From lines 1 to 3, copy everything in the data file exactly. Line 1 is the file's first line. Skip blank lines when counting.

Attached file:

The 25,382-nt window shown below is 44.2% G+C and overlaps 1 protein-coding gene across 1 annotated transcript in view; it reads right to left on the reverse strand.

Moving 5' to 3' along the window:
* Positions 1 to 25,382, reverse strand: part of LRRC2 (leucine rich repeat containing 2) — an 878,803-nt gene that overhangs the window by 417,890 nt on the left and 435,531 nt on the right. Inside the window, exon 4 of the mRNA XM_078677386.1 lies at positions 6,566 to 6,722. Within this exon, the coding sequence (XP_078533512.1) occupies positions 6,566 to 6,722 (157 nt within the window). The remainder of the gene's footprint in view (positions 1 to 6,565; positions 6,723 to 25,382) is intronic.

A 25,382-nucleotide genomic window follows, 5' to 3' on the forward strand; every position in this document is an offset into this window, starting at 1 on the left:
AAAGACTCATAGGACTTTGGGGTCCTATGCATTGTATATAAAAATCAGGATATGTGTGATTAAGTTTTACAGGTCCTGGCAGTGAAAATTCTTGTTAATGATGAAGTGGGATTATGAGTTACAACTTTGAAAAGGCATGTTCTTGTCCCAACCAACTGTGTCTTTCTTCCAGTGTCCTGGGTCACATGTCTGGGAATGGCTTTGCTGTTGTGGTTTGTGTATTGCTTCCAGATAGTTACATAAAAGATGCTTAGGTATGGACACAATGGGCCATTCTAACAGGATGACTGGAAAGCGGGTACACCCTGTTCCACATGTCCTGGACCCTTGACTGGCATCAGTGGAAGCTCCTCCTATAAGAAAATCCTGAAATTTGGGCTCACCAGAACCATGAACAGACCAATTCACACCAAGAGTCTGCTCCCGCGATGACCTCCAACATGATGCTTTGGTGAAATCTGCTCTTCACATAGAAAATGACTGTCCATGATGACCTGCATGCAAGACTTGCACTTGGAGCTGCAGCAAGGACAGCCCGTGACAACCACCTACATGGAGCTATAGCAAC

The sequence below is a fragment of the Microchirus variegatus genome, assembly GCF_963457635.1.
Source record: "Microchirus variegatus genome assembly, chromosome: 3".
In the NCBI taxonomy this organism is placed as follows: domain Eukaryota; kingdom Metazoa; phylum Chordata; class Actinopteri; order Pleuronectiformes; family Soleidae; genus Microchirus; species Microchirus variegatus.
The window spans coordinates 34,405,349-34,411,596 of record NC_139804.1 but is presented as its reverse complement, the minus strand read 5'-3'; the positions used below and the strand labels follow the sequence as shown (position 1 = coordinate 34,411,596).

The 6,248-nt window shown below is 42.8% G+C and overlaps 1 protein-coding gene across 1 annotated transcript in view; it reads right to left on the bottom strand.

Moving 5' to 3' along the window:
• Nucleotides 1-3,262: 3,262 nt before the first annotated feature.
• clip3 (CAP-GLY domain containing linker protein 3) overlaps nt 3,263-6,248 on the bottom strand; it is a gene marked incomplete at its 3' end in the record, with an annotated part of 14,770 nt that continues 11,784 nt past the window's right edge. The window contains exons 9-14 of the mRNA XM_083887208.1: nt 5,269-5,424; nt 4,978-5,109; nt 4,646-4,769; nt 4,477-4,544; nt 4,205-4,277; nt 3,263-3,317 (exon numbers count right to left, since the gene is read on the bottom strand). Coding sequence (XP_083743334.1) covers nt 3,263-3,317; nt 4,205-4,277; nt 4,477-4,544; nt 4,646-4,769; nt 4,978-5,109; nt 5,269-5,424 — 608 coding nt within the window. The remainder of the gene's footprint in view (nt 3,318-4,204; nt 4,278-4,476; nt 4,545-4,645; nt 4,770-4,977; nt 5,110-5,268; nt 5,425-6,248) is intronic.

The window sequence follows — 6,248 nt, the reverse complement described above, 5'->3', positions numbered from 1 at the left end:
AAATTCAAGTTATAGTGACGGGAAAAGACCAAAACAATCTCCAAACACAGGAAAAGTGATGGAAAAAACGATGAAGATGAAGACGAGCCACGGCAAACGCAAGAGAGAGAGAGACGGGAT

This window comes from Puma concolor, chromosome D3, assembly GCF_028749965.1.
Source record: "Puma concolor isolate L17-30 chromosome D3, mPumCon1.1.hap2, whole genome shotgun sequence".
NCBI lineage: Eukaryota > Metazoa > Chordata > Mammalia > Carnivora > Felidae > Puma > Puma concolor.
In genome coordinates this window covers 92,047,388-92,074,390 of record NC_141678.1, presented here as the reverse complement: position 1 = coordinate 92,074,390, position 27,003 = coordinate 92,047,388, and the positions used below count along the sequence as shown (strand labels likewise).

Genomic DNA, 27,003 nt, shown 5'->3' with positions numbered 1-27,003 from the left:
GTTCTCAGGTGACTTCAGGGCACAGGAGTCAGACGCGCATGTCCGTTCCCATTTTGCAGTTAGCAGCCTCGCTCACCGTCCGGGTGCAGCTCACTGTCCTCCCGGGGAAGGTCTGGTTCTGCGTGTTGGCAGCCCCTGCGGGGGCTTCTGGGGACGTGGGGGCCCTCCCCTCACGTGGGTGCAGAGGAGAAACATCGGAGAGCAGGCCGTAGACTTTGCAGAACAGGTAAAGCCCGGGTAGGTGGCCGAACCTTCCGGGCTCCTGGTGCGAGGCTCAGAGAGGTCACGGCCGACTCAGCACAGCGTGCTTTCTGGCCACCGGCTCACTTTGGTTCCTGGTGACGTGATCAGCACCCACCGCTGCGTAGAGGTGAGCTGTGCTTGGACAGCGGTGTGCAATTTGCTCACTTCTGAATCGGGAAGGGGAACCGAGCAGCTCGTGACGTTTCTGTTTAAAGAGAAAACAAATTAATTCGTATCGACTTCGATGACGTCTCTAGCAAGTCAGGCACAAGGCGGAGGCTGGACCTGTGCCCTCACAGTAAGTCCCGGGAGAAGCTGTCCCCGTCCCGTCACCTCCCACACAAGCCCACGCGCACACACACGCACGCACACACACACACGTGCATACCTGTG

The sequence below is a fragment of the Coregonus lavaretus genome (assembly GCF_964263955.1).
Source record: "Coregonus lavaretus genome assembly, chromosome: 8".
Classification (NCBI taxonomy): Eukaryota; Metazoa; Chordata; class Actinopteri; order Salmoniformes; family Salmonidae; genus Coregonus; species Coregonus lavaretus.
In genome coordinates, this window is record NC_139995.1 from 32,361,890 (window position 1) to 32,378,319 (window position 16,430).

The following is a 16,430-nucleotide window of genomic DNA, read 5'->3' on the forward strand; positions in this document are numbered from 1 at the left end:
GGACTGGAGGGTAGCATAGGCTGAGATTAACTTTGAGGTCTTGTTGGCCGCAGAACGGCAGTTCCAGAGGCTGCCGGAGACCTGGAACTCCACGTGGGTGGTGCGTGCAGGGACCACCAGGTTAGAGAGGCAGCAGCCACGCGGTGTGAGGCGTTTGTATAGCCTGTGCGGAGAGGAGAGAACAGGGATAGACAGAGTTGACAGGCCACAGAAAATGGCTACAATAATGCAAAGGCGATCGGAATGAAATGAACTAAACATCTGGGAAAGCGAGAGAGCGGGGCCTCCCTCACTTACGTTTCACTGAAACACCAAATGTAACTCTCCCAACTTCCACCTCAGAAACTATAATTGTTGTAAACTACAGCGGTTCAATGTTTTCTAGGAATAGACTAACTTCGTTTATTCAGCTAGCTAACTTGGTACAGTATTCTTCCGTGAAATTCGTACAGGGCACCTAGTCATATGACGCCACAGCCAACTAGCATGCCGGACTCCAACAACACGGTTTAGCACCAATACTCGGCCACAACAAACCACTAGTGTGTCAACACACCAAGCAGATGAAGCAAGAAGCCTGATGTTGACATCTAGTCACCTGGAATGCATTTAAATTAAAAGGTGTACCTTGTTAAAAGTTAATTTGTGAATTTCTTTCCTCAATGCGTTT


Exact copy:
The 25,382-nt window shown below is 44.2% G+C and overlaps 1 protein-coding gene across 1 annotated transcript in view; it reads right to left on the reverse strand.

Moving 5' to 3' along the window:
* Positions 1 to 25,382, reverse strand: part of LRRC2 (leucine rich repeat containing 2) — an 878,803-nt gene that overhangs the window by 417,890 nt on the left and 435,531 nt on the right. Inside the window, exon 4 of the mRNA XM_078677386.1 lies at positions 6,566 to 6,722. Within this exon, the coding sequence (XP_078533512.1) occupies positions 6,566 to 6,722 (157 nt within the window). The remainder of the gene's footprint in view (positions 1 to 6,565; positions 6,723 to 25,382) is intronic.